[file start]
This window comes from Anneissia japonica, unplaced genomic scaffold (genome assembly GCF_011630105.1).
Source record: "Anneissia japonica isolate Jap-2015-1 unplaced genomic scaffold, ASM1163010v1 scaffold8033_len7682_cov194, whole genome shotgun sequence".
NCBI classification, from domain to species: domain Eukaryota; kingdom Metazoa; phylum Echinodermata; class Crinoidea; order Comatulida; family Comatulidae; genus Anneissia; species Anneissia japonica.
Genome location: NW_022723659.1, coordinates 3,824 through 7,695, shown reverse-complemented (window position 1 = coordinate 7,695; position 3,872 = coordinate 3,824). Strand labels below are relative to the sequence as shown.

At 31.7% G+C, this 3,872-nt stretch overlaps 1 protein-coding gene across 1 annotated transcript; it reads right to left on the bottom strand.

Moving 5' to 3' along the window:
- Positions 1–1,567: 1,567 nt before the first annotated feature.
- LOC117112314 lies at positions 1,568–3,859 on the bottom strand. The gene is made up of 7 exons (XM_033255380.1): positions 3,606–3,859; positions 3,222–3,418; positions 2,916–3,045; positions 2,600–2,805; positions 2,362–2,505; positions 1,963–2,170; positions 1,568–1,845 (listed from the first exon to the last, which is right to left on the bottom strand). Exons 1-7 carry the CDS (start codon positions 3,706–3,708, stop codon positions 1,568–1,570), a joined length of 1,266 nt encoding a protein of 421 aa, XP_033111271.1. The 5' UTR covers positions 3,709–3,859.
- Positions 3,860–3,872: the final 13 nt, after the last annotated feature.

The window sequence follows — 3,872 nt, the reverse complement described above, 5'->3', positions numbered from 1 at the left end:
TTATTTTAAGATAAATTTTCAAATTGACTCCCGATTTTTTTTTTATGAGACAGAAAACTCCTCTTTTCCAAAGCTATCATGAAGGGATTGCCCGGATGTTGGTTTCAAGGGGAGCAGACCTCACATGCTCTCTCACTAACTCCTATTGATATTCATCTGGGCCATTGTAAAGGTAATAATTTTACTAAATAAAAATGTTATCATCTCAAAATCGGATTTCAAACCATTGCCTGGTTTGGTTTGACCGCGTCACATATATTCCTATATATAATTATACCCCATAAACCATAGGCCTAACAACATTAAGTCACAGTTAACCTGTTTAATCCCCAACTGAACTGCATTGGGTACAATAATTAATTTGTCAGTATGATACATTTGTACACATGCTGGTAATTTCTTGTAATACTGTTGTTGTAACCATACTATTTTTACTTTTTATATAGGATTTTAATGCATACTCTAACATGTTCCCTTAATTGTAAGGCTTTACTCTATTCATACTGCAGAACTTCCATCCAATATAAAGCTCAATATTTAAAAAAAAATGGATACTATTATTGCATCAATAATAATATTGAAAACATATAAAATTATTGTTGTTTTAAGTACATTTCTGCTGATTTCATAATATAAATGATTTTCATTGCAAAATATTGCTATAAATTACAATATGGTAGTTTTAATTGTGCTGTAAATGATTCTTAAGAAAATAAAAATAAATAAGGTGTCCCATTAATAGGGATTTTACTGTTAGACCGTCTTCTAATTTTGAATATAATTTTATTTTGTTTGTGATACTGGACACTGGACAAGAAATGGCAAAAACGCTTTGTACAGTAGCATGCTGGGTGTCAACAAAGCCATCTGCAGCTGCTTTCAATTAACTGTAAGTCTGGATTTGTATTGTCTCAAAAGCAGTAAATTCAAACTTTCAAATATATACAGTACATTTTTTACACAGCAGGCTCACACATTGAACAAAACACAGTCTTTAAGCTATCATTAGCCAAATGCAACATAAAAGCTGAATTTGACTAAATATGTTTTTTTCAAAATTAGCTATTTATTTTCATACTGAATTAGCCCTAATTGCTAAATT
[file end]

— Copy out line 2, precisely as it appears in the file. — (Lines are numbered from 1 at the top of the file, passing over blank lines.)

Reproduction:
Source record: "Anneissia japonica isolate Jap-2015-1 unplaced genomic scaffold, ASM1163010v1 scaffold8033_len7682_cov194, whole genome shotgun sequence".